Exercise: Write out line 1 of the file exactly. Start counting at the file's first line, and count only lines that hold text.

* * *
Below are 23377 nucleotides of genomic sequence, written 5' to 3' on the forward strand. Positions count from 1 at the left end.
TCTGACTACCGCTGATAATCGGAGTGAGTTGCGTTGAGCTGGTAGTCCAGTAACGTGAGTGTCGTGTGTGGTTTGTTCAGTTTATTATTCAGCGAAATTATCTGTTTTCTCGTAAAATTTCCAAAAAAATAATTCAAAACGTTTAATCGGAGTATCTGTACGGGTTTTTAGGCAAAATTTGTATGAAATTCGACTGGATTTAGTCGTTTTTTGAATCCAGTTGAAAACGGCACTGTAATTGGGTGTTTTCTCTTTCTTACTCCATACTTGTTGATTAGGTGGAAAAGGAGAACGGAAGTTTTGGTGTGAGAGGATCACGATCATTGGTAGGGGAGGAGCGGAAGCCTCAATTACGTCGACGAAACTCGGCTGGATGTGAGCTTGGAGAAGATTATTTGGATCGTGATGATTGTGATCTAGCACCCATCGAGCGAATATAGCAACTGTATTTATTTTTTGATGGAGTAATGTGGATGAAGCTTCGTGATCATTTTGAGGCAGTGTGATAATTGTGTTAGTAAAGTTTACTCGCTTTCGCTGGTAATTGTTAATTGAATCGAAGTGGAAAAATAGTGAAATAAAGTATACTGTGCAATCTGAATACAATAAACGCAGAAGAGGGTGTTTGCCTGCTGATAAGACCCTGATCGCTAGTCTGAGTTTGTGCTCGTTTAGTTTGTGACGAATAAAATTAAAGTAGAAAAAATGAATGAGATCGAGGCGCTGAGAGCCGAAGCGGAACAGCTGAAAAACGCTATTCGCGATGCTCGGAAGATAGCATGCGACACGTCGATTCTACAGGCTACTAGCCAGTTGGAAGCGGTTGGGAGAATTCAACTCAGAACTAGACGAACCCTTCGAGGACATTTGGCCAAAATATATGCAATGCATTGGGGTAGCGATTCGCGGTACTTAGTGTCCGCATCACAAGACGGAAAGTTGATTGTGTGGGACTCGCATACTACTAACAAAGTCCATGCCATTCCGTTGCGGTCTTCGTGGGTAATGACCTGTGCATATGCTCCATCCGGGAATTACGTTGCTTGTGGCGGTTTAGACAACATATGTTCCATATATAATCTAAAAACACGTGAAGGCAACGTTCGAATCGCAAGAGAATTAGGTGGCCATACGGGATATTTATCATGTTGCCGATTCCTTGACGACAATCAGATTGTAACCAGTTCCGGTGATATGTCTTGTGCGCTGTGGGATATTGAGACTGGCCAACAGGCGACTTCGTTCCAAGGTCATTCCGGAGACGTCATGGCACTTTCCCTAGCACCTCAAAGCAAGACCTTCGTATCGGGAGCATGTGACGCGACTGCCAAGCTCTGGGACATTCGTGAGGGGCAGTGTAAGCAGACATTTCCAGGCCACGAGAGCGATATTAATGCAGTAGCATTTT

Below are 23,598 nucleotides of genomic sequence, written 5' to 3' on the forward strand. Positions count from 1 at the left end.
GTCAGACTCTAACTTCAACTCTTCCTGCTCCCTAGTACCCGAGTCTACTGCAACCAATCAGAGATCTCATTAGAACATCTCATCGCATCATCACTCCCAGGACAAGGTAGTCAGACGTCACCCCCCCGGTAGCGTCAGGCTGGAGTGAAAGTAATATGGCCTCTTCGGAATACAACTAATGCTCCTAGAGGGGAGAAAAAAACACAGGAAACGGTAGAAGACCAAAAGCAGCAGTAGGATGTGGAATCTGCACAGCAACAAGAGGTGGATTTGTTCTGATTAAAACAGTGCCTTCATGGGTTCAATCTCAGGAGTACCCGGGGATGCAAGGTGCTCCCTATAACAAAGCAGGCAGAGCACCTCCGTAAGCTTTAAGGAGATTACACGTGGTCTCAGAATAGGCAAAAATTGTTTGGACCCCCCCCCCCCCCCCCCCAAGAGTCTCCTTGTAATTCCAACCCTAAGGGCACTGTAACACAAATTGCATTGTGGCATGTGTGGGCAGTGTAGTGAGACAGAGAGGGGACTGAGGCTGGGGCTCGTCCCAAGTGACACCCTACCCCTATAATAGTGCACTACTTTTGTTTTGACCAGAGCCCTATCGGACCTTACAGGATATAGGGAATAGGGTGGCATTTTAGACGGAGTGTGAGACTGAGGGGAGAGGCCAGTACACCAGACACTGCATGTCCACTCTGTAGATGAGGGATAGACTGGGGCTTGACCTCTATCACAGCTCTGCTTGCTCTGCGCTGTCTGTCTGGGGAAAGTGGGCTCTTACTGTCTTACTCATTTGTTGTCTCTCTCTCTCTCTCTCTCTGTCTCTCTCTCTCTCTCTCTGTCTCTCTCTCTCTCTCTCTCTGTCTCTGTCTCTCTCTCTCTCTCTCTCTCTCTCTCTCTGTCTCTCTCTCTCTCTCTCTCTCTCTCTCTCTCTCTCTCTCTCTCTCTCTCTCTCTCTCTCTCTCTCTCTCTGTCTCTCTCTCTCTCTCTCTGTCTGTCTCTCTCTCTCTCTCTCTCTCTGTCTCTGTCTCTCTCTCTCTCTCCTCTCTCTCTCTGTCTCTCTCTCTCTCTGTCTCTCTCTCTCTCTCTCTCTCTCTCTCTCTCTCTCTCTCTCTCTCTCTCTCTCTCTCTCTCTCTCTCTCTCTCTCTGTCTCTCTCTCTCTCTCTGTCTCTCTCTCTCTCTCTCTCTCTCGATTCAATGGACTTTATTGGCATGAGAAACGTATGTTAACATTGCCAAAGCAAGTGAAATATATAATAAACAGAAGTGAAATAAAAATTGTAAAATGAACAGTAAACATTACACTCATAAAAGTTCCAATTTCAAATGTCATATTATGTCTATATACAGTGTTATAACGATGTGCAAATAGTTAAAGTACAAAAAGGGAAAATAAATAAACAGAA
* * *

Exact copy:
Below are 23377 nucleotides of genomic sequence, written 5' to 3' on the forward strand. Positions count from 1 at the left end.